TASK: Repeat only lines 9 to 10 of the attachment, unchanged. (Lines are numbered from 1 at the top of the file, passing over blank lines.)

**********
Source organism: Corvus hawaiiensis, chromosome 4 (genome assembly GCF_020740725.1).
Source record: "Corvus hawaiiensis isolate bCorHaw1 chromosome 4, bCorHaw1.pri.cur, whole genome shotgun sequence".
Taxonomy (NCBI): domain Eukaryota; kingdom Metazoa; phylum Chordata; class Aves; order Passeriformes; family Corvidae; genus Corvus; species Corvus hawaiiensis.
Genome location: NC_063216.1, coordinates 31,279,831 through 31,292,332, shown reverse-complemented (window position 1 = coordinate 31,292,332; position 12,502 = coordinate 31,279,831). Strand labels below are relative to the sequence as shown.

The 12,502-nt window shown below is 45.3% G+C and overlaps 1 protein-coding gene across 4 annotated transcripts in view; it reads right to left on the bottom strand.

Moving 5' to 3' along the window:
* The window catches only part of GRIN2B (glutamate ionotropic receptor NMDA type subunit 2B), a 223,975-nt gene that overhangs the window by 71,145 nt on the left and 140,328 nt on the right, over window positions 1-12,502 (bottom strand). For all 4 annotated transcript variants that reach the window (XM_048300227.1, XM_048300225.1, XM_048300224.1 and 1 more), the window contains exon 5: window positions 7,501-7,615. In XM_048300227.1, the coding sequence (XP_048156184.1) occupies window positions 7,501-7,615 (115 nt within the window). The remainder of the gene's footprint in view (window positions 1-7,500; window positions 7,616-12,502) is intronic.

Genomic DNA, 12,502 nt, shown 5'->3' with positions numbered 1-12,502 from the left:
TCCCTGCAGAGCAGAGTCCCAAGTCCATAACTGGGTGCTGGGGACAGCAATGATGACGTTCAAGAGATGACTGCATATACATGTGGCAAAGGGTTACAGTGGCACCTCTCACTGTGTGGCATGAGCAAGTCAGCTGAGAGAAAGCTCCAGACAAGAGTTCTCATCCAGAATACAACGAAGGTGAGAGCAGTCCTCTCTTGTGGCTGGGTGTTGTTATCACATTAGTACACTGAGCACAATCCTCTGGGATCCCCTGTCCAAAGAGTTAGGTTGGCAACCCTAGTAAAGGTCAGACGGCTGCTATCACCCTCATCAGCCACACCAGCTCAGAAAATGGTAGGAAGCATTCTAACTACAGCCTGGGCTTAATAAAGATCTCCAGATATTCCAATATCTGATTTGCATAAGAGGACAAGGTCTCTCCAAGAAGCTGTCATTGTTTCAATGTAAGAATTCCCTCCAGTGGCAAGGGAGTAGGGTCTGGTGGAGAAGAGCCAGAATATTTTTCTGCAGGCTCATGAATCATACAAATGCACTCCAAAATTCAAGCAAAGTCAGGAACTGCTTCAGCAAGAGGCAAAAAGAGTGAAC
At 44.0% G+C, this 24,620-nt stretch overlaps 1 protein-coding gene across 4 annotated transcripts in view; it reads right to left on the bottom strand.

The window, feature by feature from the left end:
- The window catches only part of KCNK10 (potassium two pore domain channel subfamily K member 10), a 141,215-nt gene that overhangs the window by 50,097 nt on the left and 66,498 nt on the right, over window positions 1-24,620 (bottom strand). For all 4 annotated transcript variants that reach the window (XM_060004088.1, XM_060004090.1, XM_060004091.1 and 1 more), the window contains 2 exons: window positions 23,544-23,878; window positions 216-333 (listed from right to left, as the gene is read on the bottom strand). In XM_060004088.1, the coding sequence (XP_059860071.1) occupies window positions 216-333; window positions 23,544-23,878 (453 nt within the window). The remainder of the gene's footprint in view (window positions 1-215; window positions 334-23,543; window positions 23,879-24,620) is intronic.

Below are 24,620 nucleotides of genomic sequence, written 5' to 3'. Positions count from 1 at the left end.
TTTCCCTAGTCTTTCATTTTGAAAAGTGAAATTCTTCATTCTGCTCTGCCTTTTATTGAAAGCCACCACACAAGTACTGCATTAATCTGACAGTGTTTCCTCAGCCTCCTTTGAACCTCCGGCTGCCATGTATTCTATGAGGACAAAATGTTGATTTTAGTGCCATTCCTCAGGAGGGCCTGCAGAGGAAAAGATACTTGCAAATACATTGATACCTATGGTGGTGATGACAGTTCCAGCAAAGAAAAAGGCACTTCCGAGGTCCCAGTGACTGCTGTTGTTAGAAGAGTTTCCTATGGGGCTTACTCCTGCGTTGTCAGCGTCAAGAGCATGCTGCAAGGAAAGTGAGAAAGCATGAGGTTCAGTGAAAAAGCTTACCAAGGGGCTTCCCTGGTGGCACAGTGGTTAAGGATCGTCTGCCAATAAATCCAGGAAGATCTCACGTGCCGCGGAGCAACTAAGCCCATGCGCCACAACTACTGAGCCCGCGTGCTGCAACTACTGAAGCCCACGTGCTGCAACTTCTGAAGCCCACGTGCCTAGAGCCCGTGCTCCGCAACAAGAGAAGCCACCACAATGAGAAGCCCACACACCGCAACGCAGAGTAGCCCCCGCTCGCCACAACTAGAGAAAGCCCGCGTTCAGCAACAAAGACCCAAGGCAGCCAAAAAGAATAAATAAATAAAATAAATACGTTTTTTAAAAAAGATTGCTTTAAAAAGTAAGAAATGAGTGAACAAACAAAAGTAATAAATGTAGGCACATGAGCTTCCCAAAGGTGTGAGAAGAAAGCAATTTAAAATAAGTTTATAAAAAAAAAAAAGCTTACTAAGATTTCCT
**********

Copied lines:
TCCCTGCAGAGCAGAGTCCCAAGTCCATAACTGGGTGCTGGGGACAGCAATGATGACGTTCAAGAGATGACTGCATATACATGTGGCAAAGGGTTACAGTGGCACCTCTCACTGTGTGGCATGAGCAAGTCAGCTGAGAGAAAGCTCCAGACAAGAGTTCTCATCCAGAATACAACGAAGGTGAGAGCAGTCCTCTCTTGTGGCTGGGTGTTGTTATCACATTAGTACACTGAGCACAATCCTCTGGGATCCCCTGTCCAAAGAGTTAGGTTGGCAACCCTAGTAAAGGTCAGACGGCTGCTATCACCCTCATCAGCCACACCAGCTCAGAAAATGGTAGGAAGCATTCTAACTACAGCCTGGGCTTAATAAAGATCTCCAGATATTCCAATATCTGATTTGCATAAGAGGACAAGGTCTCTCCAAGAAGCTGTCATTGTTTCAATGTAAGAATTCCCTCCAGTGGCAAGGGAGTAGGGTCTGGTGGAGAAGAGCCAGAATATTTTTCTGCAGGCTCATGAATCATACAAATGCACTCCAAAATTCAAGCAAAGTCAGGAACTGCTTCAGCAAGAGGCAAAAAGAGTGAAC
At 44.0% G+C, this 24,620-nt stretch overlaps 1 protein-coding gene across 4 annotated transcripts in view; it reads right to left on the bottom strand.